In 1994 Richard Douglas explained his relationship with Pete Wilson using uncannily similar language. "We don't need to lobby the governor... We don't discuss business. We talk about the world. We talk about families, the state. This is kind of like a group of old friends getting together."[5] An old friend of Wilson, Sun-Diamond was a top contributor to his campaign for governor in 1993, weighing in with more than $190,000.[6]

The relationship between Sun Diamond and Wilson goes back a long time. As Richard Douglas explained it back in 1994, "Pete has had a personal realtionship with the leadership of Sun-Diamond for over a decade...We want to see him remain at the helm of the ship." In fact, Sun Diamond helped Pete Wilson move from being a relatively obscure mayor of San Diego, to become a U.S. Senator. As Douglas relates: "We had our neck stuck out for the mayor of San Diego. We raised money for him, we went to bat for him and he won. Pete, after getting elected, came back to thank the Sun-Diamond family time and time again."[7] Part of that "thanks" appears to have been calling the special session of the California State legislature in order to keep methyl bromide in the field in California.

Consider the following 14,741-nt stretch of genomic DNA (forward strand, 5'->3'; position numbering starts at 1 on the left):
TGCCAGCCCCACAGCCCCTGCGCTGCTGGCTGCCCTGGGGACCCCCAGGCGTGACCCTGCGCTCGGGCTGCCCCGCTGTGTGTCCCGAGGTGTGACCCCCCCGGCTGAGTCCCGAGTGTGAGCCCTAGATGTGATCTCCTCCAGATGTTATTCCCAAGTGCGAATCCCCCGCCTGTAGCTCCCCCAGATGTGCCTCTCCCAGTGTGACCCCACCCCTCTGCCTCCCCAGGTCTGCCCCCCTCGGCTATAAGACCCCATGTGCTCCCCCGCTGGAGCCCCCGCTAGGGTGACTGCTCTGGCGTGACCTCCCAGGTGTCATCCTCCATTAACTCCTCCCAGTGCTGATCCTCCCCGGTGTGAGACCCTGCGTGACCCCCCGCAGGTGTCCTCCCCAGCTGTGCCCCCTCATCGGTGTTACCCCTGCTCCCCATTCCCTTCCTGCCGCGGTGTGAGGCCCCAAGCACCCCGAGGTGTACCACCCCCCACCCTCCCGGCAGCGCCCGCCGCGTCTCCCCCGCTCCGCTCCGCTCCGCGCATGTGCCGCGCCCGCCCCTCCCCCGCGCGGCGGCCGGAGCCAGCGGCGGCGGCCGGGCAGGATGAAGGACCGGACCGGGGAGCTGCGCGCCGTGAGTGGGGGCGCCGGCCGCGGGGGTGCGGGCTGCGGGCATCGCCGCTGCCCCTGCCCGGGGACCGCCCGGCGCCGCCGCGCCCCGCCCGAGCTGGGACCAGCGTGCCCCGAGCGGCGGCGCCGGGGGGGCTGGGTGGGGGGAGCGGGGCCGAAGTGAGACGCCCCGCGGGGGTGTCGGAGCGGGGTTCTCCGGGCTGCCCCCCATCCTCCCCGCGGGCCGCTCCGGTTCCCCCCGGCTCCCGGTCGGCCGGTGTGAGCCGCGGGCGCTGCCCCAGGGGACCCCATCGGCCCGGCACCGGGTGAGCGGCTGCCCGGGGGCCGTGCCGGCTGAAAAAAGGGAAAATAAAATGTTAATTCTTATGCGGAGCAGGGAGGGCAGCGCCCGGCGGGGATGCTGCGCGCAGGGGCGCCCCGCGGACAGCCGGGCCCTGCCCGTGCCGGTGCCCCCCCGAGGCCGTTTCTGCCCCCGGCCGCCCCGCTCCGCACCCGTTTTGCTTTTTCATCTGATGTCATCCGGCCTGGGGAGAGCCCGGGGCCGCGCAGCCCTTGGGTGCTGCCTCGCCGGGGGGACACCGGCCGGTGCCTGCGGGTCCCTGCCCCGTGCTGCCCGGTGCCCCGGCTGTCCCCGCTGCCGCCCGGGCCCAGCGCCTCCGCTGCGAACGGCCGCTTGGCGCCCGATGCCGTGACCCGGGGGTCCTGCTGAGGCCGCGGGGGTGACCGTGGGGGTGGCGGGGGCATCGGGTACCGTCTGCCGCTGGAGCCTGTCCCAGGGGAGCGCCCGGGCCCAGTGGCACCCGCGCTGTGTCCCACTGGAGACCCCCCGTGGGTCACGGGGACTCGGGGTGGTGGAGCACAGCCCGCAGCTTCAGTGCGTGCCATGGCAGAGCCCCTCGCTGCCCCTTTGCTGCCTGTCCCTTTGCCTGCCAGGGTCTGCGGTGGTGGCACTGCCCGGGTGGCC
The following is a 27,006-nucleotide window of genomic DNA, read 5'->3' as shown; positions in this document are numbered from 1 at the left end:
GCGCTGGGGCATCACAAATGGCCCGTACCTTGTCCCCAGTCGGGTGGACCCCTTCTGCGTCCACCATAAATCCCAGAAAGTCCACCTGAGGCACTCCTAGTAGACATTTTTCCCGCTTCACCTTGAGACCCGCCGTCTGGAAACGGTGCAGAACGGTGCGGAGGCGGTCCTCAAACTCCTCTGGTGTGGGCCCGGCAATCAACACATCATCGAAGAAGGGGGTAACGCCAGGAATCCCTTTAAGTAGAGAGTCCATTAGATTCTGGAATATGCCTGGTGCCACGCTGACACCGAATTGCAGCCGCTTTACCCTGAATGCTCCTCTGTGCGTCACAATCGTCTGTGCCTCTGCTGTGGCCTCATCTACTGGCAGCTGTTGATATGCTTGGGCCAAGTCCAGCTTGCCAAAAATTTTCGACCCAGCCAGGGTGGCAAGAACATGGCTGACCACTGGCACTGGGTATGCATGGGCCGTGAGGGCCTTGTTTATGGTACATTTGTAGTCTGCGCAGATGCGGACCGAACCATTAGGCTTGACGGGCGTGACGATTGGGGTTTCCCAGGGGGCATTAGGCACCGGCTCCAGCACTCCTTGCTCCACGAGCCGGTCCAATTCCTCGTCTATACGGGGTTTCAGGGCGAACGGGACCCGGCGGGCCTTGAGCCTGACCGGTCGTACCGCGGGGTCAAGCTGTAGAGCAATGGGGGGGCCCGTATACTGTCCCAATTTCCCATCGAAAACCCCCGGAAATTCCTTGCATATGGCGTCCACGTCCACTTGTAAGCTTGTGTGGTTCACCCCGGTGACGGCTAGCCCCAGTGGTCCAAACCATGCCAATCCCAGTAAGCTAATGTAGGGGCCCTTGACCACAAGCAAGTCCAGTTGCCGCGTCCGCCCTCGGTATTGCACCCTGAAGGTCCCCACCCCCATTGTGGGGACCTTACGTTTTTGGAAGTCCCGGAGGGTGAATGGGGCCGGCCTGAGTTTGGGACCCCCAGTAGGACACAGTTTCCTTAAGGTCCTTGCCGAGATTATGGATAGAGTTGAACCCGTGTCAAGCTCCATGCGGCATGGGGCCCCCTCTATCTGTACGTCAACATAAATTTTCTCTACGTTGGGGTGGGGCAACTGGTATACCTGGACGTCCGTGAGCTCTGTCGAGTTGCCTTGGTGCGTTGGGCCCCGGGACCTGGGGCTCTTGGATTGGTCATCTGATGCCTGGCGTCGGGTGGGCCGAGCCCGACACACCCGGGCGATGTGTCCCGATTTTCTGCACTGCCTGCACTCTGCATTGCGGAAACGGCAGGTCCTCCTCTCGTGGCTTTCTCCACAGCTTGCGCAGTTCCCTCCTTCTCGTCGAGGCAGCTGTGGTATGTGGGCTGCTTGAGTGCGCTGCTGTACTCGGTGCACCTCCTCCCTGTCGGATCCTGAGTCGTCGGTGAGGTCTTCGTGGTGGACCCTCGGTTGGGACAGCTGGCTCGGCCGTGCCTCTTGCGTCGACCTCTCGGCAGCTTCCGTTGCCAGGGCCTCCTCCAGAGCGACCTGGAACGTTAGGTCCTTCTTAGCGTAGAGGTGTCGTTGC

Poisoning Workers

Not everyone is pleased with Sun-Diamond's support for methyl bromide. For instance, Sun-Diamond workers have been poisoned by the deadly chemical. In 1986, seven union workers in the Diamond Walnut (a subsidiary of Sun-Diamond) processing plant in Stockton, California, were sent to the hospital after being exposed to methyl bromide. As a result of this and a series of other incidents, the union that represents these workers, the International Brotherhood of Teamsters, has supported the phaseout of methyl bromide.[8]

The Teamsters Union also applauded the USDA's decision to ban Sun-Diamond from participating in federal purchase programs for three years, after the company was convicted of bribing Mike Espy. "Sun-Diamond is an outlaw corporation. It doesn't deserve to pocket a dime of taxpayers' money," said Lucio Reyes, president of Teamsters Local 601 in Stockton, California.[9]


Endnotes

  1. David Johnston, "Growers' Cooperative Guilty Over Gifts to Ex-Agriculture Chief," The New York Times, September 25, 1996.
  2. Ibid.
  3. Ibid.
  4. David Johnston, "Espy Is Linked to Illegal Gift in Indictment," The New York Times, October 17, 1996.
  5. Daniel M. Weintraub, "Groups with Stake in State Top Wilson's Donor List: Major Corporations, Organizations with Interest in Legislation, Regulations are Prime Contributors," The Los Angeles Times February 27, 1994.
  6. San Francisco Chronicle, March 19, 1996.
  7. Daniel M. Weintraub, "Groups with Stake."
  8. Will Allen, Jo Ann Baumgartner, Kalee Kreider, Susan Pollack, Out of the Fryng Pan, Avoiding the Fire: Ending the Use of Methyl Bromide, Ozone Action, 1995, pp. 4-5.
  9. "Teamsters Applaud USDA Decision to Kick Sun-Diamond Out of the School Lunch Program," International Brotherhood of Teamsters News Release, October 4, 1996.